A Third Theory of Paternalism

44 Pages Posted: 20 Jun 2014 Last revised: 14 Nov 2014

See all articles by Nicolas Cornell

Nicolas Cornell

University of Michigan Law School

Date Written: June 18, 2014

Abstract

This article examines the normative significance of paternalism. That an action, a law, or a policy is paternalist generally counts as a reason against it. This article considers three reasons why this might be so — that is, three theories about what gives paternalism its normative character.

This article’s negative claim is that the two most common ideas about why paternalism is generally wrong are mistaken. The first view, which underlies the recent work by Thaler and Sunstein, maintains that paternalism is bad because it involves coercive interference with people’s choices. This approach proves inadequate, however, because more coercive actions can be less objectionably paternalist, and vice versa. Paternalism’s impermissibility varies independently from its coerciveness. The alternative common theory of paternalism focuses on the distinctive intention behind paternalist interference. But this approach is ill-suited to explain the normative significance of paternalism because permissibility is not generally dependent on intention.

This article sketches a third conception of paternalism — one that locates its normative significance in neither coercion nor motives. This approach maintains that paternalism involves expressive content. Paternalism expresses the idea that the actor knows better than the person acted upon; it implies that the other party is not capable of making good judgments for him or herself. The normative significance of paternalism derives from the typical impermissibility of making such an expression. That is, paternalism is wrong in the same way that an insult is wrong. This understanding of paternalism’s normative significance provides the tools to make intelligible the charge of paternalism leveled against some policies and conversely to explain why other paternalist policies are permissible.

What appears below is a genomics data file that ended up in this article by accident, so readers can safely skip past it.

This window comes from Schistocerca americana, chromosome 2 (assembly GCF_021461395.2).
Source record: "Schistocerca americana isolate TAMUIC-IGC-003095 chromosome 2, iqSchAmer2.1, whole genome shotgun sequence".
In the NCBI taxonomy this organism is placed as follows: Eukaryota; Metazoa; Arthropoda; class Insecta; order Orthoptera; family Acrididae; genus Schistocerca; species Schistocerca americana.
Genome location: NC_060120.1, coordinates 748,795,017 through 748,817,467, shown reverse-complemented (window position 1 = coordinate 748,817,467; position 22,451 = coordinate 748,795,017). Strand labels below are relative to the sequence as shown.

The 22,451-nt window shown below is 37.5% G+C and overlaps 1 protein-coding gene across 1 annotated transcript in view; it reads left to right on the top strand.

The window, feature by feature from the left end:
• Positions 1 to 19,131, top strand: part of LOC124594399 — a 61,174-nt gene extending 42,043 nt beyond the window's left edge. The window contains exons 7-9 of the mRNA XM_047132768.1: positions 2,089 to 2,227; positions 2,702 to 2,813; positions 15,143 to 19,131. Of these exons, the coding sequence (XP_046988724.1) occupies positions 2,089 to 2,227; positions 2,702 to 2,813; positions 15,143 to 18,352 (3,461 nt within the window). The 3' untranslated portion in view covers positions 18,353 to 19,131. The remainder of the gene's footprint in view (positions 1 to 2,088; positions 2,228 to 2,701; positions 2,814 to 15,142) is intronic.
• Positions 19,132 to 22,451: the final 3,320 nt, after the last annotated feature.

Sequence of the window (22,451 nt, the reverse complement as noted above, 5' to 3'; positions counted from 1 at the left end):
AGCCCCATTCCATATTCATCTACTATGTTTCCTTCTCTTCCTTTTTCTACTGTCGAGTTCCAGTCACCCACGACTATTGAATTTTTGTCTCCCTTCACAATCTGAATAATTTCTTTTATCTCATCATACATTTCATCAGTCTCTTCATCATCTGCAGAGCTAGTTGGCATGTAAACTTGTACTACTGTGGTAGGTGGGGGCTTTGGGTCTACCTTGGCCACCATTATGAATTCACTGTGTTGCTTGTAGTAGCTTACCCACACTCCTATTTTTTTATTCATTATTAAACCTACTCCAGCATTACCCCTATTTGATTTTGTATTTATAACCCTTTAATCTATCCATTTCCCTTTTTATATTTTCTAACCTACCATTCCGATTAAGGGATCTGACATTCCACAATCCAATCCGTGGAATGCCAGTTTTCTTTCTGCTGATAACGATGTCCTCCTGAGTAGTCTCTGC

Keywords: paternalism, paternalist, nudge, behavioral economics, expressive

JEL Classification: H00, K00

Suggested Citation

Cornell, Nicolas, A Third Theory of Paternalism (June 18, 2014). Michigan Law Review, Vol. 113, 2015, Forthcoming. Available at SSRN: https://ssrn.com/abstract=2456419

Nicolas Cornell (Contact Author)

University of Michigan Law School ( email )

625 South State Street
Ann Arbor, MI 48109-1215
United States

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